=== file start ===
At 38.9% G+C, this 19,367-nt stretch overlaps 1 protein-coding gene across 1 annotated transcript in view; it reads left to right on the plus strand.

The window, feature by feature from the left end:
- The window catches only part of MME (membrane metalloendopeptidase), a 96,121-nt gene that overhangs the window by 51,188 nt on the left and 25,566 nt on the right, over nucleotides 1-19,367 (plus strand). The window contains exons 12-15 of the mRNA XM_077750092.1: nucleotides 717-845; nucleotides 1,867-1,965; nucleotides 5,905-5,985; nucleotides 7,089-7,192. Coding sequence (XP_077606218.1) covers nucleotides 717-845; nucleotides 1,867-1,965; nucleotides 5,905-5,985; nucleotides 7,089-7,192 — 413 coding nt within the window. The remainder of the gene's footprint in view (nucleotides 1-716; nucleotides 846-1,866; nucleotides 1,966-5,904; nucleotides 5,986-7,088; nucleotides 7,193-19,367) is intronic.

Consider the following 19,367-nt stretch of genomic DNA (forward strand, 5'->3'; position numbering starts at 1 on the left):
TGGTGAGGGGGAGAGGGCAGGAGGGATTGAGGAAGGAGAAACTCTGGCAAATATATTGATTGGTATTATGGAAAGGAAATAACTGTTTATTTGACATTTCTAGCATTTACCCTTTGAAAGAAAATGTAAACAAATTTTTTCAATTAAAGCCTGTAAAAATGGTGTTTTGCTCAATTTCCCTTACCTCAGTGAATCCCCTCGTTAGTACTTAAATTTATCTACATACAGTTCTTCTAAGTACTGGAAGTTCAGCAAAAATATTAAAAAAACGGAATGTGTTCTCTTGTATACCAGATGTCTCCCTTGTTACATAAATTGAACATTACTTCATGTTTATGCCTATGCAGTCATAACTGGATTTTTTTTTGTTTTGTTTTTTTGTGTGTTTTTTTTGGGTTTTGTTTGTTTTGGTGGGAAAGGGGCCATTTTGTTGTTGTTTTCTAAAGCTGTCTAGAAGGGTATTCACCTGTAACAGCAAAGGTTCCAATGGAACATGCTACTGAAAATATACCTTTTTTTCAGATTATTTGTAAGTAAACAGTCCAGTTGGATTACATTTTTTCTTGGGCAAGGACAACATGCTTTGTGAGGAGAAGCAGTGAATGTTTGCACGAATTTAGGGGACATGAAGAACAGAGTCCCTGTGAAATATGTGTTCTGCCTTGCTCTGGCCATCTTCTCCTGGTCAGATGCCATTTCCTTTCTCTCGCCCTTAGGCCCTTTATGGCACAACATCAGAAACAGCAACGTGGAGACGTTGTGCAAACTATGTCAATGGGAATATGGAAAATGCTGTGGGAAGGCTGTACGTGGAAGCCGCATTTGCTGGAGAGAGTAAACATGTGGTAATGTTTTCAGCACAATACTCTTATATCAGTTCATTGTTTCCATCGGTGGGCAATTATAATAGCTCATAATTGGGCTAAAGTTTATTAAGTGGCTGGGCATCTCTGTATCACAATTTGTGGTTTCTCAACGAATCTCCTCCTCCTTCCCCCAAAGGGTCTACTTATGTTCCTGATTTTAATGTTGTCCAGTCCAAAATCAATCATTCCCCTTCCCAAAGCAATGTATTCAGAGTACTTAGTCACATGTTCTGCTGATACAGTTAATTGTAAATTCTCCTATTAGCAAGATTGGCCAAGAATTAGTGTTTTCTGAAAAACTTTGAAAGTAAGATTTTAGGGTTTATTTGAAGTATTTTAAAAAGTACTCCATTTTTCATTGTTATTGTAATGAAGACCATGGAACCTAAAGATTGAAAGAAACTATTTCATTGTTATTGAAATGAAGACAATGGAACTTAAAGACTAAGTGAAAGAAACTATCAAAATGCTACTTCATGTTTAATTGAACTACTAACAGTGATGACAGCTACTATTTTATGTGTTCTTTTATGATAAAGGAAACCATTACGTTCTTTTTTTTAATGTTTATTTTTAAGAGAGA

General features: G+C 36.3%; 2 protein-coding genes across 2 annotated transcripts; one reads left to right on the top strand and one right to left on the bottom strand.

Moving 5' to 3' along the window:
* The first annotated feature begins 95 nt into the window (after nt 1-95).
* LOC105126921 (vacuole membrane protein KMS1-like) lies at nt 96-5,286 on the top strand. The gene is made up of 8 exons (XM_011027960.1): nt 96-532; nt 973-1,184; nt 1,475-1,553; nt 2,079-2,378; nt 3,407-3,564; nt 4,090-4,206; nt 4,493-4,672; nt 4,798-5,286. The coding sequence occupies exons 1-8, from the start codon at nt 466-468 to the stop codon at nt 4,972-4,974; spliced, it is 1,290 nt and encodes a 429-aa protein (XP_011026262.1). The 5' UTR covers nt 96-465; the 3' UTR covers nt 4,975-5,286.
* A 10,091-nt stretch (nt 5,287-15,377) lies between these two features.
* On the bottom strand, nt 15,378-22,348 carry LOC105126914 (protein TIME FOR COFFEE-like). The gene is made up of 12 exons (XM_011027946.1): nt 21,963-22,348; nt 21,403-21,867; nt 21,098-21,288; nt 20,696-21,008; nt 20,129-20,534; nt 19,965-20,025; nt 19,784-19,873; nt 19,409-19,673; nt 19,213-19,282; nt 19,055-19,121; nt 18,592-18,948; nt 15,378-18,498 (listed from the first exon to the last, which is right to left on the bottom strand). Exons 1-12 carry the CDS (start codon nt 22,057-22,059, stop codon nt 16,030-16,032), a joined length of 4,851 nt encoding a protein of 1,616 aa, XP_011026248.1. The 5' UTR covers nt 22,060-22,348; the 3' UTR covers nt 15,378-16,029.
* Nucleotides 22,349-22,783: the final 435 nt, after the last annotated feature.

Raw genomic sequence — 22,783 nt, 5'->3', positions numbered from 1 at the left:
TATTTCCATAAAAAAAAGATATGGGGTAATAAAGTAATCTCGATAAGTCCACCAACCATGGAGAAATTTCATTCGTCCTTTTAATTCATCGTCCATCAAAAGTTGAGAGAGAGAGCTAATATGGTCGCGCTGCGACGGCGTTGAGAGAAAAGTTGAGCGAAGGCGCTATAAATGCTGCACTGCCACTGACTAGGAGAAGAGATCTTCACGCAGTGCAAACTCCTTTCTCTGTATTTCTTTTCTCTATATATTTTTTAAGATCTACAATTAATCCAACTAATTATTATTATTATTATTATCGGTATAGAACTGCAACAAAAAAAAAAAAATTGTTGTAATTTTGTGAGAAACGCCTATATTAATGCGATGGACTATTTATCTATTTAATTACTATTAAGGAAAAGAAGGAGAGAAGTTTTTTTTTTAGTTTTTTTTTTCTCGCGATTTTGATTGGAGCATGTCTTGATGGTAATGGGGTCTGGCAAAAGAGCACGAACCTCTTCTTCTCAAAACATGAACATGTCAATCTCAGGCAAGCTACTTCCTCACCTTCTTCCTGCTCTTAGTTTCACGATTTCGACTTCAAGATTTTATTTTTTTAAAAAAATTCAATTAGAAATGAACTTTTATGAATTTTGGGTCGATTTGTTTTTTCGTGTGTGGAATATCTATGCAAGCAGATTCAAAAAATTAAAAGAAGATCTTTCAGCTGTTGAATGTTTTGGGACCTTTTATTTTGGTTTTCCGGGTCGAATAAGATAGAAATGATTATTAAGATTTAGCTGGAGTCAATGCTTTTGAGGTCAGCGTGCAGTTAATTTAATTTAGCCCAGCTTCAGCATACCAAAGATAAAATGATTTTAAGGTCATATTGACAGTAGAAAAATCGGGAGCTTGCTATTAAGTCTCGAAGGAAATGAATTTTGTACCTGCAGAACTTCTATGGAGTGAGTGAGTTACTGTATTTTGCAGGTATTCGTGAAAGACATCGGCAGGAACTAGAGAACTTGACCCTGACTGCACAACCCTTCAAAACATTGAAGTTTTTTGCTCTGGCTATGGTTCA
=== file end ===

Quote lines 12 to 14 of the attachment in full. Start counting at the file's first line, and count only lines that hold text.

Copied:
* Nucleotides 22,349-22,783: the final 435 nt, after the last annotated feature.

Raw genomic sequence — 22,783 nt, 5'->3', positions numbered from 1 at the left:
TATTTCCATAAAAAAAAGATATGGGGTAATAAAGTAATCTCGATAAGTCCACCAACCATGGAGAAATTTCATTCGTCCTTTTAATTCATCGTCCATCAAAAGTTGAGAGAGAGAGCTAATATGGTCGCGCTGCGACGGCGTTGAGAGAAAAGTTGAGCGAAGGCGCTATAAATGCTGCACTGCCACTGACTAGGAGAAGAGATCTTCACGCAGTGCAAACTCCTTTCTCTGTATTTCTTTTCTCTATATATTTTTTAAGATCTACAATTAATCCAACTAATTATTATTATTATTATTATCGGTATAGAACTGCAACAAAAAAAAAAAAATTGTTGTAATTTTGTGAGAAACGCCTATATTAATGCGATGGACTATTTATCTATTTAATTACTATTAAGGAAAAGAAGGAGAGAAGTTTTTTTTTTAGTTTTTTTTTTCTCGCGATTTTGATTGGAGCATGTCTTGATGGTAATGGGGTCTGGCAAAAGAGCACGAACCTCTTCTTCTCAAAACATGAACATGTCAATCTCAGGCAAGCTACTTCCTCACCTTCTTCCTGCTCTTAGTTTCACGATTTCGACTTCAAGATTTTATTTTTTTAAAAAAATTCAATTAGAAATGAACTTTTATGAATTTTGGGTCGATTTGTTTTTTCGTGTGTGGAATATCTATGCAAGCAGATTCAAAAAATTAAAAGAAGATCTTTCAGCTGTTGAATGTTTTGGGACCTTTTATTTTGGTTTTCCGGGTCGAATAAGATAGAAATGATTATTAAGATTTAGCTGGAGTCAATGCTTTTGAGGTCAGCGTGCAGTTAATTTAATTTAGCCCAGCTTCAGCATACCAAAGATAAAATGATTTTAAGGTCATATTGACAGTAGAAAAATCGGGAGCTTGCTATTAAGTCTCGAAGGAAATGAATTTTGTACCTGCAGAACTTCTATGGAGTGAGTGAGTTACTGTATTTTGCAGGTATTCGTGAAAGACATCGGCAGGAACTAGAGAACTTGACCCTGACTGCACAACCCTTCAAAACATTGAAGTTTTTTGCTCTGGCTATGGTTCA